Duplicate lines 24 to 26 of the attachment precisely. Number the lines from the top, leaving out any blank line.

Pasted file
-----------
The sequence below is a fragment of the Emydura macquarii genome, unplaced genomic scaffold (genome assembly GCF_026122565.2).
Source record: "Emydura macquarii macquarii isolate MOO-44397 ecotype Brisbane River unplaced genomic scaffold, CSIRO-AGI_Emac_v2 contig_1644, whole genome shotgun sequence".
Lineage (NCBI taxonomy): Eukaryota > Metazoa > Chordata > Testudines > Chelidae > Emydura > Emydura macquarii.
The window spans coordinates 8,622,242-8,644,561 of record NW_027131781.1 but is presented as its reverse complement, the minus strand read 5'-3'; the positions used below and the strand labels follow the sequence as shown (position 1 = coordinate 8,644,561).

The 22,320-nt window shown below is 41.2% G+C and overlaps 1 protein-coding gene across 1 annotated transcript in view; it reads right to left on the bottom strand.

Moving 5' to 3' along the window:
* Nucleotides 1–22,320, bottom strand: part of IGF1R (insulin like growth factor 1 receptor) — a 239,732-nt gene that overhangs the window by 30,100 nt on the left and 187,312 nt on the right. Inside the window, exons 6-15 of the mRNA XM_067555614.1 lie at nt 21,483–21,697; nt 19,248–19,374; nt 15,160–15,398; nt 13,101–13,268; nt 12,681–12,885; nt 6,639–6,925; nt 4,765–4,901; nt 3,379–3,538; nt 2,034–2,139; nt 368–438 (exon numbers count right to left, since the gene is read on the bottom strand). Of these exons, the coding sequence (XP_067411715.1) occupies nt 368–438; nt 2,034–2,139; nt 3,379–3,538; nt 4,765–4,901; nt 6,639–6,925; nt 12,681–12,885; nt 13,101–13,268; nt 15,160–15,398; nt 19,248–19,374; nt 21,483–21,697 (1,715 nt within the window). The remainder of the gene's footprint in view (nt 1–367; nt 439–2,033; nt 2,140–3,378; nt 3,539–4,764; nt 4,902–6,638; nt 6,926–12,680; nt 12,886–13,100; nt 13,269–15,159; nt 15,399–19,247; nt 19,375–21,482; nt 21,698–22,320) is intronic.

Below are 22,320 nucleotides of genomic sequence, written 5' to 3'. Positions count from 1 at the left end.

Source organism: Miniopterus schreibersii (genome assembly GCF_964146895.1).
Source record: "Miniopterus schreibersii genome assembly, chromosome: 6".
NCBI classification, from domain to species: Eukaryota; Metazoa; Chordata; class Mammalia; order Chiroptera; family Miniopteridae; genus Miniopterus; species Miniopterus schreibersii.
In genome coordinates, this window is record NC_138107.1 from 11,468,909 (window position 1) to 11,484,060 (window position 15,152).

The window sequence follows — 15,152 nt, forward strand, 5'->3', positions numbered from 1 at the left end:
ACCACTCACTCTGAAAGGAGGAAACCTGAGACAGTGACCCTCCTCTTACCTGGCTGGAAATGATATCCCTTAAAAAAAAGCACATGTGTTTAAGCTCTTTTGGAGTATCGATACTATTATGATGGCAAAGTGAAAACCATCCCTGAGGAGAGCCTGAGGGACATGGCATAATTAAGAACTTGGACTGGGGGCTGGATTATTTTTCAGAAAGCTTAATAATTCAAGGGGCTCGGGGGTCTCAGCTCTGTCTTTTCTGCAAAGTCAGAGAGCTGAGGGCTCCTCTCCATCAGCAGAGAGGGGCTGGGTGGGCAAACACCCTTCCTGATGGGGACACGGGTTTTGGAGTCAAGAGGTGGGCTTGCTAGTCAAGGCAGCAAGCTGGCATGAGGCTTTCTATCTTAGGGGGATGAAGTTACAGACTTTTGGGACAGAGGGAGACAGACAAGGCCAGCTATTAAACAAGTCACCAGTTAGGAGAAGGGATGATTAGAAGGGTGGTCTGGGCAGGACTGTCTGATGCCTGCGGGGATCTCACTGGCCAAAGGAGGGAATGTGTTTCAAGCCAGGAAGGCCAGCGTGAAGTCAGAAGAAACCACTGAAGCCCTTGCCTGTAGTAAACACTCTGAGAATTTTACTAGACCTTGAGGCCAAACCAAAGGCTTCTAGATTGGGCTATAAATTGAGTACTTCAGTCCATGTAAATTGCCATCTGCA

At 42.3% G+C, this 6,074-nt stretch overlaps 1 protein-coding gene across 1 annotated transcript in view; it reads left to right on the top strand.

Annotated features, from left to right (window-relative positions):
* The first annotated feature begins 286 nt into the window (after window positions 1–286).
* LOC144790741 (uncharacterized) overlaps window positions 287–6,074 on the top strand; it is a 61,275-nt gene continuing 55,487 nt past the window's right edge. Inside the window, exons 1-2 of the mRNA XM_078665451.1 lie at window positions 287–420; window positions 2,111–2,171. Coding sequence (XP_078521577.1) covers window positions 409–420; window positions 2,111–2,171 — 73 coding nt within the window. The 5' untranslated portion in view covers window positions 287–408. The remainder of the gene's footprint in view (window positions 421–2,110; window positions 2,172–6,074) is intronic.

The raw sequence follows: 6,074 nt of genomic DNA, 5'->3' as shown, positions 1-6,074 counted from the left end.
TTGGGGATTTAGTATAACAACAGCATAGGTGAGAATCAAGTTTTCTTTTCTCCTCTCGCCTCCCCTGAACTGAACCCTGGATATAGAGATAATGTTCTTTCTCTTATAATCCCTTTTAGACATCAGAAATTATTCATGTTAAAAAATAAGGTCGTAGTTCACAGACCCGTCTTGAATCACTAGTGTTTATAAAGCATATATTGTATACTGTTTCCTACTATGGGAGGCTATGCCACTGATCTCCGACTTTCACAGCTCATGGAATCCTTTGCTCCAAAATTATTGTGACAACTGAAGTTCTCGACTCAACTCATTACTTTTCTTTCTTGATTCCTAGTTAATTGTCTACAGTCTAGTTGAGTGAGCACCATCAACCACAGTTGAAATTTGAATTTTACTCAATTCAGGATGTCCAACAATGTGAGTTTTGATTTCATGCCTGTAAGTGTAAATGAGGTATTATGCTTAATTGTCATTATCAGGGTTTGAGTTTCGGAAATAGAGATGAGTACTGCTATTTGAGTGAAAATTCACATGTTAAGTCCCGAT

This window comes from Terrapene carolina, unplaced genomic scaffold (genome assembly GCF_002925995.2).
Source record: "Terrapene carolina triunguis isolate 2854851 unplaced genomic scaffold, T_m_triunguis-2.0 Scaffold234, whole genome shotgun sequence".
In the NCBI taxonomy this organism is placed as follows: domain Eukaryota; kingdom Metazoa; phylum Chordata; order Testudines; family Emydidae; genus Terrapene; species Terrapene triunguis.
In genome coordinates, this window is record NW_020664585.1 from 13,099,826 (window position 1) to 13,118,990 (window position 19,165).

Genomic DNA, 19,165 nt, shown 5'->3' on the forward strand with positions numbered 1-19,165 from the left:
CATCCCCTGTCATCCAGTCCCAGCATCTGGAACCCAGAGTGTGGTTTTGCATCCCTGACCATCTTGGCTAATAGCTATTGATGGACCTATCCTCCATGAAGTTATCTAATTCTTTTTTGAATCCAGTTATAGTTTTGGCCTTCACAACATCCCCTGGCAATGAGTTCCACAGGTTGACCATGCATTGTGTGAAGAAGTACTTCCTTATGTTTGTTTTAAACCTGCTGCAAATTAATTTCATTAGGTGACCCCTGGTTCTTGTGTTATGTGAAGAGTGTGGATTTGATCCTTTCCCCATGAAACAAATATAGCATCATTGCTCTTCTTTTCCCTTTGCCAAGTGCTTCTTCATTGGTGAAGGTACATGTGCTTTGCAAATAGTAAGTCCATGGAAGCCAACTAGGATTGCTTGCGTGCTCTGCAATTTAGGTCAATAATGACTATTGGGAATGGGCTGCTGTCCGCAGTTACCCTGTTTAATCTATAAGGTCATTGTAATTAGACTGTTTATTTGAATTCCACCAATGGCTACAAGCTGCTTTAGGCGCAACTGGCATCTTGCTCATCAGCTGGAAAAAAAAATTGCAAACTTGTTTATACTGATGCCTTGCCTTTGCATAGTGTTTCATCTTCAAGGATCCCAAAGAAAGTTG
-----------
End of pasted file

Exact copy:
In genome coordinates, this window is record NW_020664585.1 from 13,099,826 (window position 1) to 13,118,990 (window position 19,165).

Genomic DNA, 19,165 nt, shown 5'->3' on the forward strand with positions numbered 1-19,165 from the left:
CATCCCCTGTCATCCAGTCCCAGCATCTGGAACCCAGAGTGTGGTTTTGCATCCCTGACCATCTTGGCTAATAGCTATTGATGGACCTATCCTCCATGAAGTTATCTAATTCTTTTTTGAATCCAGTTATAGTTTTGGCCTTCACAACATCCCCTGGCAATGAGTTCCACAGGTTGACCATGCATTGTGTGAAGAAGTACTTCCTTATGTTTGTTTTAAACCTGCTGCAAATTAATTTCATTAGGTGACCCCTGGTTCTTGTGTTATGTGAAGAGTGTGGATTTGATCCTTTCCCCATGAAACAAATATAGCATCATTGCTCTTCTTTTCCCTTTGCCAAGTGCTTCTTCATTGGTGAAGGTACATGTGCTTTGCAAATAGTAAGTCCATGGAAGCCAACTAGGATTGCTTGCGTGCTCTGCAATTTAGGTCAATAATGACTATTGGGAATGGGCTGCTGTCCGCAGTTACCCTGTTTAATCTATAAGGTCATTGTAATTAGACTGTTTATTTGAATTCCACCAATGGCTACAAGCTGCTTTAGGCGCAACTGGCATCTTGCTCATCAGCTGGAAAAAAAAATTGCAAACTTGTTTATACTGATGCCTTGCCTTTGCATAGTGTTTCATCTTCAAGGATCCCAAAGAAAGTTG